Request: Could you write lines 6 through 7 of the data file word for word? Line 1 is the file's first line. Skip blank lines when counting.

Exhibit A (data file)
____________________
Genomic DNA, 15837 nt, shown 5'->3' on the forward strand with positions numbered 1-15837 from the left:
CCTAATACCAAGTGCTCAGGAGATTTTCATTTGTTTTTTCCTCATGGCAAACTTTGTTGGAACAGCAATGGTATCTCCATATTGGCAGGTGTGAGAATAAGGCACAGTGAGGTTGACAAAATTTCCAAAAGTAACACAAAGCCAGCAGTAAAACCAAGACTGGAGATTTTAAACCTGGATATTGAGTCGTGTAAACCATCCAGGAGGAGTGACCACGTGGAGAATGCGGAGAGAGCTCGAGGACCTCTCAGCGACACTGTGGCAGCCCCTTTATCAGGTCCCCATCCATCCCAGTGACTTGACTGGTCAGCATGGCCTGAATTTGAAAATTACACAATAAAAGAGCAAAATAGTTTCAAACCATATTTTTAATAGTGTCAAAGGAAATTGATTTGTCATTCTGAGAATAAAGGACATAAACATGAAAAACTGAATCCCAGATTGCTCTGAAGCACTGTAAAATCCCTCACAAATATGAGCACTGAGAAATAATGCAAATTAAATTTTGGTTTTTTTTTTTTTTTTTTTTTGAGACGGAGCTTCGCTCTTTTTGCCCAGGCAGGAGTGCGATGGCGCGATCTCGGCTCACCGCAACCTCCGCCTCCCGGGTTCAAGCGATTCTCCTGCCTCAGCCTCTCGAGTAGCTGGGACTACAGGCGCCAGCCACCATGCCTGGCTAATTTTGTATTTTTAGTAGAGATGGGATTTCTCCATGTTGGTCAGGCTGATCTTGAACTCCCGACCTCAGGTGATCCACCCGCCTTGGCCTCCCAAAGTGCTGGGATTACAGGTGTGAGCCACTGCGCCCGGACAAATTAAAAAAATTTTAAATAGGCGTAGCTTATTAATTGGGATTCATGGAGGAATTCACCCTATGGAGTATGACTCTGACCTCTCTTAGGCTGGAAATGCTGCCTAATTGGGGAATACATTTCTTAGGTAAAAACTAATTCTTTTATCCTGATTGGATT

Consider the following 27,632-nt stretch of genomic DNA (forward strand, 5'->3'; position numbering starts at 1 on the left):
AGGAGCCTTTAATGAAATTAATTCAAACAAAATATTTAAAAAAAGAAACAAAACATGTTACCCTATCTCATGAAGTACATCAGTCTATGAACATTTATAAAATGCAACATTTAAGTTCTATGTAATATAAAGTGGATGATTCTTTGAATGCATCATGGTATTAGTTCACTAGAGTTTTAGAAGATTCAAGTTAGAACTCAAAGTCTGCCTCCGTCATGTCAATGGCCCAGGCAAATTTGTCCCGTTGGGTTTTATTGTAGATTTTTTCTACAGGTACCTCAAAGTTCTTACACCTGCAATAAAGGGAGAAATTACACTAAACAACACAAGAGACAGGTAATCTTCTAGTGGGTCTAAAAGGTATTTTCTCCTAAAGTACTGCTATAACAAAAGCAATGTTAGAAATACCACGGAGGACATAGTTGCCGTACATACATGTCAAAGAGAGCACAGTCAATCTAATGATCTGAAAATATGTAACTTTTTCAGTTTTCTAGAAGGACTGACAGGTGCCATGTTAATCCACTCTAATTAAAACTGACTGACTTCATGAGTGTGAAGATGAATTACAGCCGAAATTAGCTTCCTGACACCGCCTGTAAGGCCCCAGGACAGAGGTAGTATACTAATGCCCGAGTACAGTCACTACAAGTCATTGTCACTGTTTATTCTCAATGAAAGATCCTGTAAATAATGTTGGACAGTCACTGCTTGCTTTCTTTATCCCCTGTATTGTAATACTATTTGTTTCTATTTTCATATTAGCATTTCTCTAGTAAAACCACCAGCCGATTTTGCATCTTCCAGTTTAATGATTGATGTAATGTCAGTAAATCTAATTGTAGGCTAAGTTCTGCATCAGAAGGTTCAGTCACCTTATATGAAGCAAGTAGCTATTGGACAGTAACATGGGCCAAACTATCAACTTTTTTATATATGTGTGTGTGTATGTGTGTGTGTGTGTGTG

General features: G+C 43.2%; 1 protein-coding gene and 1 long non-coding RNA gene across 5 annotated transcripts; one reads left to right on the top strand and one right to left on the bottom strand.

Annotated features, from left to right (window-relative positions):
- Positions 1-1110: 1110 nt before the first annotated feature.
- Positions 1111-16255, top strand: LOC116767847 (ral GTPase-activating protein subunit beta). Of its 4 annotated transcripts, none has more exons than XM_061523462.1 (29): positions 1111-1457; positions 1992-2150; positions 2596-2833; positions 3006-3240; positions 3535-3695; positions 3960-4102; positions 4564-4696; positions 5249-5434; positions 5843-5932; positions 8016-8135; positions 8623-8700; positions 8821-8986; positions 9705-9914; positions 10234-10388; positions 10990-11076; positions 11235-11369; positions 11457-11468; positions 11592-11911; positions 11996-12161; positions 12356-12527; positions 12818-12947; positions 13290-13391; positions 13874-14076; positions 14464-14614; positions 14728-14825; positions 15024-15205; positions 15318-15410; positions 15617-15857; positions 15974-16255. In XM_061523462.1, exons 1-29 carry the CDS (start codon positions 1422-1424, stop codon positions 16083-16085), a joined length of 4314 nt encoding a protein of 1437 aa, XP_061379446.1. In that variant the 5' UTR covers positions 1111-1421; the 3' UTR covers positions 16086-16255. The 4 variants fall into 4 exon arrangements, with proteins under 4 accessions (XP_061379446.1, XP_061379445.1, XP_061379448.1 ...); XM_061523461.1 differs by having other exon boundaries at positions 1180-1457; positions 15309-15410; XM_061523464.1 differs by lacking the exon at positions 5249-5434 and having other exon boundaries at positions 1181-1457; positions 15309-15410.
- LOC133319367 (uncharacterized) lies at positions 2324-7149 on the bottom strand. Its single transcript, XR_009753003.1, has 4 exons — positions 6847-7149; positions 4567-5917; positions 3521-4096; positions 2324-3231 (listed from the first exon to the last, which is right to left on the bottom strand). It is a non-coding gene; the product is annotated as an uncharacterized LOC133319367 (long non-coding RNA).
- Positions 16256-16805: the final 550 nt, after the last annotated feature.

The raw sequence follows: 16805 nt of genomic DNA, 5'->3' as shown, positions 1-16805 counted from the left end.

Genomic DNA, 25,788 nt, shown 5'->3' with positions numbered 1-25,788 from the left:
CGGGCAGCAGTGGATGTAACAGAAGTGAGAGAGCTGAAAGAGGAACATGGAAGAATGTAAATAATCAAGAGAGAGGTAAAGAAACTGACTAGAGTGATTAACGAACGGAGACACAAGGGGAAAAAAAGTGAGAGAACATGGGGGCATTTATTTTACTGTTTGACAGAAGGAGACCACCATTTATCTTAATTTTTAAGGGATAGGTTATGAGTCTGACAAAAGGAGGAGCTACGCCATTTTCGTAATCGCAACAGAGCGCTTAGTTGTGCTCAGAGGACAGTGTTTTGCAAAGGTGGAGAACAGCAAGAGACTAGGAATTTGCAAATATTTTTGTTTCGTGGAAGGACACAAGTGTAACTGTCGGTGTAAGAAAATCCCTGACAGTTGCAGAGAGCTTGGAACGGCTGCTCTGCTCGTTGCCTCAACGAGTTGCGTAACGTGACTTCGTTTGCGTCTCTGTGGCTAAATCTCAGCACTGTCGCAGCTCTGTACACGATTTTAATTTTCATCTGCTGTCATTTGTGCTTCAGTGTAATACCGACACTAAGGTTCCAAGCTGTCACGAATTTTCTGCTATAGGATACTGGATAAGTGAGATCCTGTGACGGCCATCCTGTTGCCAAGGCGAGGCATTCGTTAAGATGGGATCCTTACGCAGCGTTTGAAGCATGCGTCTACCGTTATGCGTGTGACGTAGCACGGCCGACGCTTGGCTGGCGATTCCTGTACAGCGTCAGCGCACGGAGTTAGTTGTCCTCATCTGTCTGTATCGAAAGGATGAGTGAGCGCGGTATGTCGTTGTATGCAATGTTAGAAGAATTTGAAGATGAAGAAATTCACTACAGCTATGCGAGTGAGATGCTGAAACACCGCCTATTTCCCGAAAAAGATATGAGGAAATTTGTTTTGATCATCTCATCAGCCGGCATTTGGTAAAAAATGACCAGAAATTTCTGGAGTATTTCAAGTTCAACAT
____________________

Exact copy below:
Annotated features, from left to right (window-relative positions):
- Positions 1-1110: 1110 nt before the first annotated feature.